“The Ruler of Our Thoughts” (based on the work of G. G. Byron)
Lord George Gordon Byron
And forever I will wage war with
Words - and it will happen, and with deeds! —
With the enemies of thought.
I'm not on my way
G. G. Byron
Defining the role of the poet in world literature, V. G. Belinsky wrote: “Every great poet is great because the roots of his suffering and bliss are deeply rooted in the soil of society and history he, therefore, is the organ and representative of society, time, humanity. All this is most true of the English poet George Gordon Byron, whom the great critic called "Prometheus of the 19th century."
Byron's entire life and work were associated with the national liberation and revolutionary movement. The first samples of his bold civil poetry, included in the collection Hours of Leisure, were met with extremely hostility. But this only inspired the author, and in response to unfair reproaches, he wrote a satirical poem "English Bards and Scottish Reviewers", in which he gave a worthy rebuke to his critics. A few years after the release of Leisure Hours, Byron traveled around the Mediterranean countries. The impressions of this afternoon he later reflected in his poem "Childe Harold's Pilgrimage".
Byron's freedom-loving poetry, his defense of
masses provoked the wrath of the aristocratic nobility. The poet was subjected to ruthless criticism and slander, which forced him to leave his homeland - and already forever. In Switzerland, he wrote the third
song of "Pilgrimage ...", and two years later, in Italy, he completed
the whole poem. The work shows the author's reflections on the fate of various countries, which are expressed in the form of reflections, calls to throw off the yoke of tyranny. Defending the freedom of peoples, their right to the national liberation struggle, the poet did not depart from reality, but passionately called for intervening in the course of history. Coming to the defense of man from humiliation and violence, he strove for the spiritual emancipation of people, appealed to their sense of justice, patriotism, and human dignity. The author did not hide his contemptuous attitude towards those who submitted to the oppressors, bowed his head before the tyrant.
The image of the hero-rebel runs through all the work of the poet. In the cycle of his oriental poems: "Gyaur", "Bride of Abydos", "Corsair", "Lara", "Siege of Corinth", "Partisan" - this hero is presented as more active and purposeful. He joins in a decisive struggle against a society based on oppression and deceit. And behind the bold deeds of individual characters in these works lies the "fury of the people" and the indestructible will to new exploits. The hymn to freedom and the fighters for it is also heard in the lyrical poems included in the collection "Jewish Melodies", in which the author, using and rethinking biblical images, responds to contemporary phenomena.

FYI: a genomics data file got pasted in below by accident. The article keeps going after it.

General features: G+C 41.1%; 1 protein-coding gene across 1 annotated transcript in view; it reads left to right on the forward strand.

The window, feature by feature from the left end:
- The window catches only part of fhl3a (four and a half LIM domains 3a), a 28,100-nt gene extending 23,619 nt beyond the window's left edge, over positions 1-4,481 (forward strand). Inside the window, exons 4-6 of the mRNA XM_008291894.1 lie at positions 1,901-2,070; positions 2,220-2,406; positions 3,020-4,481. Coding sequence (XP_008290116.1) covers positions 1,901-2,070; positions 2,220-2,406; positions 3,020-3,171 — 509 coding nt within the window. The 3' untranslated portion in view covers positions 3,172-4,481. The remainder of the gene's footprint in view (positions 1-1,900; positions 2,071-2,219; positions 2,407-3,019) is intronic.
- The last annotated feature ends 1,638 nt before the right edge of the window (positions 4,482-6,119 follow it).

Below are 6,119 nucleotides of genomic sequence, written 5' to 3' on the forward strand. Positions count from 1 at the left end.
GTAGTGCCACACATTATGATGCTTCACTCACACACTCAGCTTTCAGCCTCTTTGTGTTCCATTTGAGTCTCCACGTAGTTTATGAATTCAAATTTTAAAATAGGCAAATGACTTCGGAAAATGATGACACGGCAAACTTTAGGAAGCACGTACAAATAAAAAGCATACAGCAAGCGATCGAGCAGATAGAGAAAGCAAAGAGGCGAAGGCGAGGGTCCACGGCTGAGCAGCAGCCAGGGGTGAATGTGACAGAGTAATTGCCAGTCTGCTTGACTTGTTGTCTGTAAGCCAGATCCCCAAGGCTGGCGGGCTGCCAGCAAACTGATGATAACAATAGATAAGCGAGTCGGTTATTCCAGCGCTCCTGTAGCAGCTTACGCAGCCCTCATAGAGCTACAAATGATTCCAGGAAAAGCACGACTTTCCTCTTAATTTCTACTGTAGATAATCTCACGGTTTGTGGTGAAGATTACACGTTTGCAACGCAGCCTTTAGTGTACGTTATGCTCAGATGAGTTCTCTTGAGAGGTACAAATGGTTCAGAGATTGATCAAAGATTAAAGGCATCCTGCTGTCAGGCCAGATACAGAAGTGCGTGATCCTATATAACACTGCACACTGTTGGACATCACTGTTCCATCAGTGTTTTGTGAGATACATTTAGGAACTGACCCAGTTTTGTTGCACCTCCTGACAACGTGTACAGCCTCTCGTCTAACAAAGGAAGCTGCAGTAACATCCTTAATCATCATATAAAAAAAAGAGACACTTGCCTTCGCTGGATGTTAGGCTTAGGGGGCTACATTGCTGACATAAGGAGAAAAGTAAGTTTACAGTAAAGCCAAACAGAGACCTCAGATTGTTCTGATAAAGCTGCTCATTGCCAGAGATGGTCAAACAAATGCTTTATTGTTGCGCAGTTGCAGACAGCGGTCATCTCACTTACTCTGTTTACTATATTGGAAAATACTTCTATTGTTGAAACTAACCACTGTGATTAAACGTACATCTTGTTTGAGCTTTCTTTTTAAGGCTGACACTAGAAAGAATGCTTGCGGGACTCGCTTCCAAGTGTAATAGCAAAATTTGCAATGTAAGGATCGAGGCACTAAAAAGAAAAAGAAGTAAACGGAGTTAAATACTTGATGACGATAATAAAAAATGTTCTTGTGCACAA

During the Swiss period of creativity, Byron created the poem "The Prisoner of Chillon" - about a folk hero who was defeated in the fight against oppressors and imprisoned. However, even in harsh prison conditions, Bonivar does not lose his presence of mind and desire for freedom. The hero of the drama "Manfred" is presented somewhat differently. He has much in common with Goethe's Faust, but, unlike the latter, does not find application for his knowledge and abilities. Dissatisfied with life, he desires only oblivion.
Once in Italy, the poet joined the active struggle on the side of the Italian revolutionaries, describing his aspirations and actions as follows:
Who cannot fight for his own will,
can defend someone else's.
For the Greeks and Romans in a distant land,
He will lay down a violent head.
In Italy, he created many works that became the best examples of his political lyrics.
The pinnacle of Byron's work is rightfully considered his novel Don Juan, in which, through the clash of his hero with many people and events, the author severely criticized contemporary society. He revealed the true, hypocritical and sanctimonious nature of the British aristocracy, brought to light the lies and
vices hidden behind the veneer of the secular world. In addition, the poet sharply condemned the wars of conquest, as he was firmly convinced that the
War is sacred only for freedom,
When it is only the fruit of ambition,
Who would not call it a massacre?
As a talented poet and active fighter for freedom, Byron, in the words of Pushkin, was the "ruler of thoughts" of his time. But his work has not lost its relevance and freshness in subsequent years. His progressive ideas enriched world poetry, and his traditions were continued and developed by poets of subsequent generations. And to this day, Byron's poetry, imbued with the spirit of freedom and justice, rich in deep thoughts, developing noble feelings, excites the minds of people, leads them along the path of life.